Earlier this month, hundreds of business leaders and communicators in healthcare met in Paris for the first Health 2.0 Europe conference. Some may have been asking themselves whether Europe really needed yet another conference about digital engagement in healthcare, but it soon became clear that Health 2.0 was unlike any other healthcare engagement conference in Europe to date.
To European delegates, the conference’s US roots were evident in what was a packed agenda of fast-moving, if sometimes awkward, stage performances. Matthew Holt, Inda Subaiya and Europe’s own Denise Silber co-hosted presenters and panel sessions, and added their own insights and reactions to each day’s events.
For those still wondering what Health 2.0 is all about, Matthew Holt kicked off conference with a definition in just four points and set the pace for fast-moving presentations, stating that Health 2.0 is characterised by:
- Personalised search
- Intelligent tools
- Integration of data with content
Delegates were asked both at the start of the conference whether they believe that Health 2.0 services in Europe will be different to the US, and the majority of participants said they do. After two days of Health 2.0 presentations and discussions, the same question was asked at the end of the conference and again the majority of participants felt that Health 2.0 services in Europe will be different to those in the US.
For those of us working in healthcare engagement internationally, this was no surprise at all – Europe has a unique healthcare and cultural landscape, with its own challenges and opportunities for healthcare engagement. It is very different from the US not only because it exists in a different regulatory environment, but because it has a different approach to innovation.
Take for example Doctors.net.uk, the world’s first major social network for doctors which was set up in 1998 in the UK, years ahead of US equivalent Sermo which was founded eight years later. Health 2.0 Europe conference allowed delegates to see both of these alongside the likes of the British Medical Journal’s doc2doc network.
Overall, an incredibly broad range of topics was covered at the conference, although none in any real depth. For speakers, innovation was a must. I supported my own brief presentation of Pfizer’s Real Danger digital strategy with series of simultaneous tweets linking to other campaign resources.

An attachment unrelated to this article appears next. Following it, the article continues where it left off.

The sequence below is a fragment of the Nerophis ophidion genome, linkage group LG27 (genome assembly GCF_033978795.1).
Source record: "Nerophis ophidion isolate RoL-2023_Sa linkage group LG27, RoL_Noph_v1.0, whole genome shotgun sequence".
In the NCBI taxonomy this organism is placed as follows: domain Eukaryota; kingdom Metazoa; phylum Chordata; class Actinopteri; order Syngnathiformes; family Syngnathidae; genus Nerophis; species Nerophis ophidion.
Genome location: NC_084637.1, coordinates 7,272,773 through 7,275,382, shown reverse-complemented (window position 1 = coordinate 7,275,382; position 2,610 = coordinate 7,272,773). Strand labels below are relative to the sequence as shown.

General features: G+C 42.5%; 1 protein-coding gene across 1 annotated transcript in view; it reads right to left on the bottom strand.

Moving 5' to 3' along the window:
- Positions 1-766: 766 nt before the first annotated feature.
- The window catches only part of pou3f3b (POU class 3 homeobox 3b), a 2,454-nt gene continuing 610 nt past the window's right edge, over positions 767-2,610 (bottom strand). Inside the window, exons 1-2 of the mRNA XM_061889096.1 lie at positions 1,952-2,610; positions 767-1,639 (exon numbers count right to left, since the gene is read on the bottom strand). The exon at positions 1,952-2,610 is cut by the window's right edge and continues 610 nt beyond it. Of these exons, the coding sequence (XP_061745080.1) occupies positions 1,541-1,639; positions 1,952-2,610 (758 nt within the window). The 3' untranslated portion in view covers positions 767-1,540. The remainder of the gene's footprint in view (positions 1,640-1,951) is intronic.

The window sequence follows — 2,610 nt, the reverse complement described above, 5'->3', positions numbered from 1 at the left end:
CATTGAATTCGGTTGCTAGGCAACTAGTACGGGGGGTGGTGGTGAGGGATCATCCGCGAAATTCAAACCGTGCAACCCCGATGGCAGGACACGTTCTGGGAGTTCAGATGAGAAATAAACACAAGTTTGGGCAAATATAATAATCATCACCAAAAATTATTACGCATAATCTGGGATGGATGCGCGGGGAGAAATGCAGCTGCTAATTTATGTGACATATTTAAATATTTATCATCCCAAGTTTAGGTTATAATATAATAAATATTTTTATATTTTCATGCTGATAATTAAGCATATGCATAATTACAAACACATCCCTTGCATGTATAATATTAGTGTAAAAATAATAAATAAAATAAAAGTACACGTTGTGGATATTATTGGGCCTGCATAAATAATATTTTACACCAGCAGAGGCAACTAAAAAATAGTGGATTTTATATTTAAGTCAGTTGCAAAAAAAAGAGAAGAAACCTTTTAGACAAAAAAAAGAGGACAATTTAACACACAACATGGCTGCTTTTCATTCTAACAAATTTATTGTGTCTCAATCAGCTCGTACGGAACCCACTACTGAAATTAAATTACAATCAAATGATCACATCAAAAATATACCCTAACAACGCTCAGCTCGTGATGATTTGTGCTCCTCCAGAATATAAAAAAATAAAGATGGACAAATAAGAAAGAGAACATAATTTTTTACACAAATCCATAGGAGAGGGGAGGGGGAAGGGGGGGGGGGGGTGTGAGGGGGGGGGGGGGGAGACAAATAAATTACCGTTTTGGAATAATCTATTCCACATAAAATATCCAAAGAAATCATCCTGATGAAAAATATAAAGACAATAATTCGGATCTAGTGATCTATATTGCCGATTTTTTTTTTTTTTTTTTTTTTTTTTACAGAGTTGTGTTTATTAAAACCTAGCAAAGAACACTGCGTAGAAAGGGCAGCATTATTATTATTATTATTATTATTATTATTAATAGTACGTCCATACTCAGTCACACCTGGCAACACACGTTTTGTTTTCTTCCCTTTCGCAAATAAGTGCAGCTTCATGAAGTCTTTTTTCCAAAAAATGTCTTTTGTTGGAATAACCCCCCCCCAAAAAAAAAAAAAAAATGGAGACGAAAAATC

For me, conference highlights (selected from live tweets I sent during the conference) included:
- Pfizer says MyHealthRecords is available for iPad
- Pew Internet’s Susannah Fox (@SusannahFox) says that patients with chronic disease are more likely to engage online
- PatientsLikeMe‘s Jamie Heywood presents their pharma interface and shows the correlation between drug use, efficacy and safety
- iWantGreatCare‘s Neil Bacon shows a real-time dashboard analysing patient reviews of doctors & clinics
- Miguel Cabrer gives an excellent medting.com demonstration of clinical case collaboration amongst healthcare professionals, including integrated language translation
- British Medical Journal’s David Payne shows their international healthcare professional community doc2doc.
- World Health Organization highlight health divide between poor & wealthy
- Paul Hodgkin demonstrates patient review site patientopinion.org.uk “Your story can change the NHS”.
- Bupa’s Annabel Bentley (@doctorblogs) brings a timely reminder that “Remember what we’re looking for here is better health outcomes for patients” and later goes on to give an example: “At Bupa we believe that intelligent use of healthcare data will help reduce cost of healthcare”
- And my last tweet, after 68% of respondents said they still think Health 2.0 will be different in Europe to the US: Europe WILL be different from the US because it IS!!! One size does not fit ALL location / culture / language / regulatory…
If you would like to know more about Health 2.0, or how digital and social media is changing healthcare engagement, contact us.